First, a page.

By Tom Lazarus



The last few weeks, after months of preparation, I directed three theater pieces.  It was terrific fun and an incredible learning experience.


I learned that orienting the audience to what I, the writer, expect from them is vital in the first five minutes.  I learned this from the wonderful actor Charlie Parks, who said of DO UNTO OTHERS, my black comedy that played as part of Winterfest at the Ensemble Studio Theater, you have to ‘land’ the play early on and he was absolutely right.


Too bad I hadn’t learned that ten days later, when STEVIE STERN AS KICK ASS MARY, the story aTexasgirl’s life and loves, had a full performance at the Morgan-Wixon Theater inSanta Monica.


The character of Mary, a dirty mouthed, feisty, strong woman was off putting to some of the audience.  They had seen our last show JEWEL PARKER, the story of a band singer’s life in story and music, where the main character was soft and vulnerable and the audience totally connected to her.  Not so much with Kick Ass Mary.  The vision I had of this tough girl character, which Stevie played damn near perfectly, cost me engagement with the audience.


The next show I write will solve this problem.  The show’s name?  DYING PUPPY.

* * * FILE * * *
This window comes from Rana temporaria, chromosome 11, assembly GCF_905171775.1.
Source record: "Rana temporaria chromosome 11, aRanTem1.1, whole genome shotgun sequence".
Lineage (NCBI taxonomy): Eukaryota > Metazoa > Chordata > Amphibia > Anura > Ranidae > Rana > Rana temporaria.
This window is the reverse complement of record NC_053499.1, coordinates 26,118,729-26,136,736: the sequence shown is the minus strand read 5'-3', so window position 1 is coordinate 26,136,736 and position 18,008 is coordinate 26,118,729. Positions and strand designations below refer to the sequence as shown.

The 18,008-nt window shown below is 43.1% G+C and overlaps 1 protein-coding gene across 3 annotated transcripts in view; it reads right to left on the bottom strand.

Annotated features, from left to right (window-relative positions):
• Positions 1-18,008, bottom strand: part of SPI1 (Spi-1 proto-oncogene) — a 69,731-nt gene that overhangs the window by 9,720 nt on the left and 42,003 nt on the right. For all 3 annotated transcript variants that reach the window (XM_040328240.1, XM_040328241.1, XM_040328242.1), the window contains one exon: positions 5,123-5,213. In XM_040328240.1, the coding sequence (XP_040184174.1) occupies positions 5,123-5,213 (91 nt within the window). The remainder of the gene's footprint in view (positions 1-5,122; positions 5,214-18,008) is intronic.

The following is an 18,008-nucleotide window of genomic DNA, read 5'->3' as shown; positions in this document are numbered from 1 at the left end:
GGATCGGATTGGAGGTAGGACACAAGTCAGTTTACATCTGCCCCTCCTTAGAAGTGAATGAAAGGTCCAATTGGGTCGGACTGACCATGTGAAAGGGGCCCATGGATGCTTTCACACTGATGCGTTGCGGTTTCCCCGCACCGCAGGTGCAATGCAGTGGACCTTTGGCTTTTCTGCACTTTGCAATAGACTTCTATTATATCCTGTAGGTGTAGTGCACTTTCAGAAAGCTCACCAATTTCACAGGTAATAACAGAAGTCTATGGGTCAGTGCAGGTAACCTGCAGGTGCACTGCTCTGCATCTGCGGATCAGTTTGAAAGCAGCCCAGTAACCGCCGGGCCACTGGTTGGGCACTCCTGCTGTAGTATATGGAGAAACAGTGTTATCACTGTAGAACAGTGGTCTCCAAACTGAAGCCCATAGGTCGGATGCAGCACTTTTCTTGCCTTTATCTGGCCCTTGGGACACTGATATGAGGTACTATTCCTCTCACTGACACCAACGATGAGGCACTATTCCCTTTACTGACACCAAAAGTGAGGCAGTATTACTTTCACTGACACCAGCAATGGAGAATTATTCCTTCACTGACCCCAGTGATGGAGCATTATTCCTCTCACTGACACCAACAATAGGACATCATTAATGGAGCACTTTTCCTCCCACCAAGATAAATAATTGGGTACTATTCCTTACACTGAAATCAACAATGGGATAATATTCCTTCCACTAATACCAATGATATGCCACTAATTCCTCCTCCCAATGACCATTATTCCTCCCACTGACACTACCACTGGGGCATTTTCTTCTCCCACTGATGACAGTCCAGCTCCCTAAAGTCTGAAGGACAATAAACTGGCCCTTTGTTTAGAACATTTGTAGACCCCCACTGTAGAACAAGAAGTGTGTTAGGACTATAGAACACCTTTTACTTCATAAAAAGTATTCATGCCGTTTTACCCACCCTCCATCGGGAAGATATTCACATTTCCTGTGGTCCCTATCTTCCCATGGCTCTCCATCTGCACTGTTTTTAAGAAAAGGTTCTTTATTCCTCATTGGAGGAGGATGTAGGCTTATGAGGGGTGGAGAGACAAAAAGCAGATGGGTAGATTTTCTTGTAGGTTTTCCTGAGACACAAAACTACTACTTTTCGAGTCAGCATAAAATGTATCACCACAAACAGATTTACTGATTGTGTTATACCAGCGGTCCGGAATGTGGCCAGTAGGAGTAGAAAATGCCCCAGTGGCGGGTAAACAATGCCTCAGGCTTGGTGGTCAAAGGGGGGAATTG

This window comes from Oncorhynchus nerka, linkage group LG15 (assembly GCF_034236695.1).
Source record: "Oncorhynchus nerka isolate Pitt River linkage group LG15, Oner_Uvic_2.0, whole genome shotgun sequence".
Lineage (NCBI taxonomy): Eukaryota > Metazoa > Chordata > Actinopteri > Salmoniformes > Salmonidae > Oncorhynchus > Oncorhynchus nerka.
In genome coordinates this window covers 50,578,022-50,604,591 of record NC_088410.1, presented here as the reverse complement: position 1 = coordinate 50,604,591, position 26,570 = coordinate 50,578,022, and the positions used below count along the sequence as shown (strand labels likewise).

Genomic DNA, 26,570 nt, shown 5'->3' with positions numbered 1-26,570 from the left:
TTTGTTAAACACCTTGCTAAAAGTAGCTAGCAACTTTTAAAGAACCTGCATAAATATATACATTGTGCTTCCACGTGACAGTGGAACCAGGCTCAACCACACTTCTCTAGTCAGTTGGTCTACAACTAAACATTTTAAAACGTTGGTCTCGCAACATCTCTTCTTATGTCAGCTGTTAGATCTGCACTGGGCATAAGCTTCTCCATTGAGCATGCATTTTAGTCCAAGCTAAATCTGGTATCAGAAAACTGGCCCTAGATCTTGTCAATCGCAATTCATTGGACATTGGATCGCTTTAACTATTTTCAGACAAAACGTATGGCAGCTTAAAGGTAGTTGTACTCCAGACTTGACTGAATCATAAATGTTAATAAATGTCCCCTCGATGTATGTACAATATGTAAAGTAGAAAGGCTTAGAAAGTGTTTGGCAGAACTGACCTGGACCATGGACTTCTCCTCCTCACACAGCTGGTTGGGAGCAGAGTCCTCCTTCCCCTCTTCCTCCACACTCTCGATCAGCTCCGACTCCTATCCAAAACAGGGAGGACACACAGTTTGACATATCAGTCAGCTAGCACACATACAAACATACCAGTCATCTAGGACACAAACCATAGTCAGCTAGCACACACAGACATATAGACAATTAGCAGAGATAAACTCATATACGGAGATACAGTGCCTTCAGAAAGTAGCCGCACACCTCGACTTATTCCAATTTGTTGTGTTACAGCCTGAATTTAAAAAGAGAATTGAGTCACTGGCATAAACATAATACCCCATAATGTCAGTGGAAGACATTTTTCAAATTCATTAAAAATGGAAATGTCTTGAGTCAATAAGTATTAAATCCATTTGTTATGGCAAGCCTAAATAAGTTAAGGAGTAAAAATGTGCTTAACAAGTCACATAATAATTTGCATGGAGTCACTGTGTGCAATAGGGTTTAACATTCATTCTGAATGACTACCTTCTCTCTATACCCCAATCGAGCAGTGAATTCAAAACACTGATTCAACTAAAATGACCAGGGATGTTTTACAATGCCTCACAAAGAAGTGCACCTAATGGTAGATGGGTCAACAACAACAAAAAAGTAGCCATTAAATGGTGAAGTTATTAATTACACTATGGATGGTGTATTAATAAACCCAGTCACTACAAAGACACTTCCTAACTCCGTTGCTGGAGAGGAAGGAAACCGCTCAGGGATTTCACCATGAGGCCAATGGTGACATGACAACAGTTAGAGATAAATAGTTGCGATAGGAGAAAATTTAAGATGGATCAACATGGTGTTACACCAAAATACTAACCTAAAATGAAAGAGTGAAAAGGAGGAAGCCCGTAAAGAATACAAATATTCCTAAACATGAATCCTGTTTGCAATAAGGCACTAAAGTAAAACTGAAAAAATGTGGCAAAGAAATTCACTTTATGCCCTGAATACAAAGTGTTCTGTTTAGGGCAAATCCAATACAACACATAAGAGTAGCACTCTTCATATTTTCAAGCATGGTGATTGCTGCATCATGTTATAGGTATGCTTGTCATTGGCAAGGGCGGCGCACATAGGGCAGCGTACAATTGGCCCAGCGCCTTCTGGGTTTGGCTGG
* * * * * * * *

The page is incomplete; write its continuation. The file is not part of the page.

What else did I learn?  You can never have enough rehearsal.  Time and finances necessitated an extremely short rehearsal time with the band for KICK ASS MARY and that interface cost us in the performance with some missed cues and ragged intro and exits to songs.  The band was terrific, worked hard, sounded good, but just didn’t have the time to get it together.


I learned that script problems, unsolved, become performance problems.


I learned that most important part of putting on a show like KICK ASS MARY is that it’s fun.  That the fun is in the process of doing it.  It took four months.  Twenty-four drafts of the script.  Rehearsing and tweaking every day.  What great fun.


In the two staged readings at Ensemble Studio Theatre in Atwater Village, I was gifted by the talents of wonderful, dedicated actors bringing to life characters that had been less than until the actors added their talents.  I learned to trust good actors, and more than that, I learned that actors are looking for anything that will help them understand their characters better. The collaborative nature of the theater, after years of backstabbing and anxiety inHollywood, is wondrous thing.


With KICK ASS MARY, I learned that there’s no better way to lose money than to have fun on a creative effort.  I’ve done it before and I’ll do it again.  When I work with Stevie, my wife, she gives me the gift of her talent which allows me to write and direct.  And in return, I give her my writing and directing so she can perform and sing.  Pretty good deal.  And we have fun – start to finish.


To share it with friends and the public is a bonus.


Comments are closed.